Apples, Pears, and You: The Skinny on Fat Location
Understanding your fat mass is an important first step to understanding your body composition. Your body fat percentage can be a driving factor in athletic performance, and even a slight increase of one or two percent body fat can be the difference between hitting that personal best and going home empty-handed. But does fat location matter? Is belly fat the same thing as fat in the thighs and hips?
It actually makes a tremendous difference.
Studies suggest that fat distribution is an independent indicator of cardiovascular disease. BodySpec specifically measures the fat composition of the android and gynoid regions of the body. The android region is described as the distribution of adipose tissues around the trunk and upper body, leading to an "apple shape" or central obesity. The gynoid region is described as fat around the hips and gluteal muscles causing a "pear shape." An android fat pattern with excess fat in the upper (central) body region, particularly the abdomen, has been associated with deleterious health outcomes whereas the gynoid "pear" pattern has not.
For those with an "apple" shape, this type of fat distribution is associated with visceral fat deposits in the abdominal region and metabolically active fat sources. Visceral fat surrounding vital organs in the abdominal region can lead to diabetes, heart disease, high blood pressure, and stroke. For those with a "pear" shape, they carry the majority of fat below the waistline, attributed to subcutaneous adipose fat depots. Fat in this region does not put an individual in the same risk category as individuals with excessive VAT.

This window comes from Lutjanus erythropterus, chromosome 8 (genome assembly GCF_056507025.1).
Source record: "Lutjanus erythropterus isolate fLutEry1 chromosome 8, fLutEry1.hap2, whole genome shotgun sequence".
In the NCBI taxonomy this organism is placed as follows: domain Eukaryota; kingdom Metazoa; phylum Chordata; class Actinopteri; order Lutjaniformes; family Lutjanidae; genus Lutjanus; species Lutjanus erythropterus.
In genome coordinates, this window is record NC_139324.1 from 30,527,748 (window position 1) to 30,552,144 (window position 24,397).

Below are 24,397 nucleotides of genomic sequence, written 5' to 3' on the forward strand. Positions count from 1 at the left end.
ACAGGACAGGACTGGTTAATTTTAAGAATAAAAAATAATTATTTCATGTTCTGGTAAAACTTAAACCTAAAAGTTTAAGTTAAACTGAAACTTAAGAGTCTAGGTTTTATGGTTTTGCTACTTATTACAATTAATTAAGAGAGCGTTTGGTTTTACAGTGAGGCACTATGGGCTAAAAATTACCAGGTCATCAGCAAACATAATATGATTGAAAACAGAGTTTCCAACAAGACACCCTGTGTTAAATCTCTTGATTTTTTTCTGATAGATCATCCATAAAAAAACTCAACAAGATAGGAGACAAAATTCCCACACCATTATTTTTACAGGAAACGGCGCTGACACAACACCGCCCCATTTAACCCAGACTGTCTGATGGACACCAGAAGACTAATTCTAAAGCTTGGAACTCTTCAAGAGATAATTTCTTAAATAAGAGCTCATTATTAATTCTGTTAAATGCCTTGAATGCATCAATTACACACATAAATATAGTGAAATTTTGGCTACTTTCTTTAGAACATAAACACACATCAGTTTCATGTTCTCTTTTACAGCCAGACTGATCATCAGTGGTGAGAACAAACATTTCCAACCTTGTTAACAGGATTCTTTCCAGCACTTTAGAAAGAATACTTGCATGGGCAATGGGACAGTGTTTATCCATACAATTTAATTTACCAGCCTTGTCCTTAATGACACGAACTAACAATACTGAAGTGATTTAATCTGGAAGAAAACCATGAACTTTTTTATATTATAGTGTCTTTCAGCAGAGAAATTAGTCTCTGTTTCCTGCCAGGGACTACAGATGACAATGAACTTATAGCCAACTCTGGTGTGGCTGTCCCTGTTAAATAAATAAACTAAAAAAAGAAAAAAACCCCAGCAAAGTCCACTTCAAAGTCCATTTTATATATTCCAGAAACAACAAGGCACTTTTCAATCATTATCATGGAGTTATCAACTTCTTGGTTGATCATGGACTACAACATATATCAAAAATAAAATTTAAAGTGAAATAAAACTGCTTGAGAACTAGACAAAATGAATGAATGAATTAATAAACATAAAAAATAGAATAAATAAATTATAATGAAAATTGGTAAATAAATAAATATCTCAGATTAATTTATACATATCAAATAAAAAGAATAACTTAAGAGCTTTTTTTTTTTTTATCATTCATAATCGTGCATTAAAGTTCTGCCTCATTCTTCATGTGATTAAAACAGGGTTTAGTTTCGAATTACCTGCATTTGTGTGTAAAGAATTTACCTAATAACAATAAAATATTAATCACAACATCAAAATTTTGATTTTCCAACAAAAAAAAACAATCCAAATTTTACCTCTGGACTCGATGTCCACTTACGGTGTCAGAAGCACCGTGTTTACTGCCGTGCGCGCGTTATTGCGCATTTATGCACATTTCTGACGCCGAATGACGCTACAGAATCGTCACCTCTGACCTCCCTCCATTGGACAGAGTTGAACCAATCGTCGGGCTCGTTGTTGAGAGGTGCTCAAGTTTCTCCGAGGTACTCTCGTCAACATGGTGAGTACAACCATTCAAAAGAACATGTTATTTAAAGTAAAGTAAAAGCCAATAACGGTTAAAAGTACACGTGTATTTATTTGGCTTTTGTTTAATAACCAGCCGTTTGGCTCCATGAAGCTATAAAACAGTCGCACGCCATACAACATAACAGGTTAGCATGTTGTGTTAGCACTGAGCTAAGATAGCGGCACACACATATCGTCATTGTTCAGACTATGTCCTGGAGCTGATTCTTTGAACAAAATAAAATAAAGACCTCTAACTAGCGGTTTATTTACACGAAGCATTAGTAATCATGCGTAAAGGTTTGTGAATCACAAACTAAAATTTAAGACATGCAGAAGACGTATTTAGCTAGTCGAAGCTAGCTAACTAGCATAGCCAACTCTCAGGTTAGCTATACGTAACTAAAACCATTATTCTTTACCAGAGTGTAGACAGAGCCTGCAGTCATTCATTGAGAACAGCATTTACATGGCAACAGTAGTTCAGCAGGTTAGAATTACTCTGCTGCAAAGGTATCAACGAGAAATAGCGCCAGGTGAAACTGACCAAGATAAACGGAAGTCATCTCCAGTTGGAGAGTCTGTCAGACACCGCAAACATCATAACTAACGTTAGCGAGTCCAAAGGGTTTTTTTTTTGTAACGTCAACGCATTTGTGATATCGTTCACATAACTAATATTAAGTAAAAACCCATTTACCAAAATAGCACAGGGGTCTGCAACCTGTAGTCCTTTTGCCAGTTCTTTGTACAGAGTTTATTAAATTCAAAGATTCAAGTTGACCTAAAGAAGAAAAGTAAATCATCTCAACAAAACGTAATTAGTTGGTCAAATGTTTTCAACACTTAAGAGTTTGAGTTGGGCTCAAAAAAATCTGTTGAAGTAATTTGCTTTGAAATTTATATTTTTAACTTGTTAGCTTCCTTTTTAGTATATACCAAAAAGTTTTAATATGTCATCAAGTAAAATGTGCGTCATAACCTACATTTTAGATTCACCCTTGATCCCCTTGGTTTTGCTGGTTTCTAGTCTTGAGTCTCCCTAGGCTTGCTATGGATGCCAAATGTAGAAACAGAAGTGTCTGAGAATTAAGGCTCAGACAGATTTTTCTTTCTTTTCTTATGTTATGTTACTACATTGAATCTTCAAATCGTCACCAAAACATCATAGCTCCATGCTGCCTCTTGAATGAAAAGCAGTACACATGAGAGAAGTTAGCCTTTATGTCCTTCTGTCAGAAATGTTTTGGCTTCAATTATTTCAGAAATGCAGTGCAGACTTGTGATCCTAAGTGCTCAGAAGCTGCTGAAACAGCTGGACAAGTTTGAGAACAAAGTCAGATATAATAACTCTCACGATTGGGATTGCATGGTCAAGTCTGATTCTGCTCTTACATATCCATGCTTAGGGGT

But I don't look like I have an apple shape. Does that mean I'm not at risk?
No, not completely. Even individuals who appear thinner and void of an apple shape can still have unhealthy "hidden" belly fat. Research shows that fat may be folded deep inside the android region around the stomach organs, visible only with advanced imaging techniques – like BodySpec's DEXA scanner. According to Robert Eckel, President of the American Heart Association, this "hidden" belly fat puts people at the same health risks as someone with more obvious belly girth.
In 1947, a French physician named Jean Vague reported in a medical journal that his obese patients with diabetes or clinical signs of cardiovascular disease had a central distribution of fat, whereas he suggested that the typical female body pattern of lower gynoid fat accumulation was rarely associated with complications. He was met with heavy resistance in the medical community. Not until epidemiological and clinical studies were performed some 40 years later were Vague's theories validated. With modern day imaging techniques, the medical and scientific communities were able to confirm the relationships between fat location and health risks described above.
Simply put, there is no way to know your body composition except by testing for it. Scales and tape measures tell you nothing about your body fat percentage or location. BMI often incorrectly categorizes individuals based on linear calculations of height and weight that do not take their actual body composition into consideration. And an overall body fat percentage measurement tells you nothing about your fat distribution. You have to look "under the hood" to gain an actual understanding of the metrics that matter most – including your fat location.
BodySpec uses a DEXA scanner, providing the most accurate technology on the market to identify body fat distribution. Our technology is the only kind that directly measures and detects the composition of every square inch of your body. Our scans give you the most thorough and accurate information about your body composition – because we measure what matters most.
(1) Donahue RP, Abbott RD, Bloom E, Reed DM, Yano K. Central obesity and coronary heart disease in men. Lancet. 1987;332;1:821–824.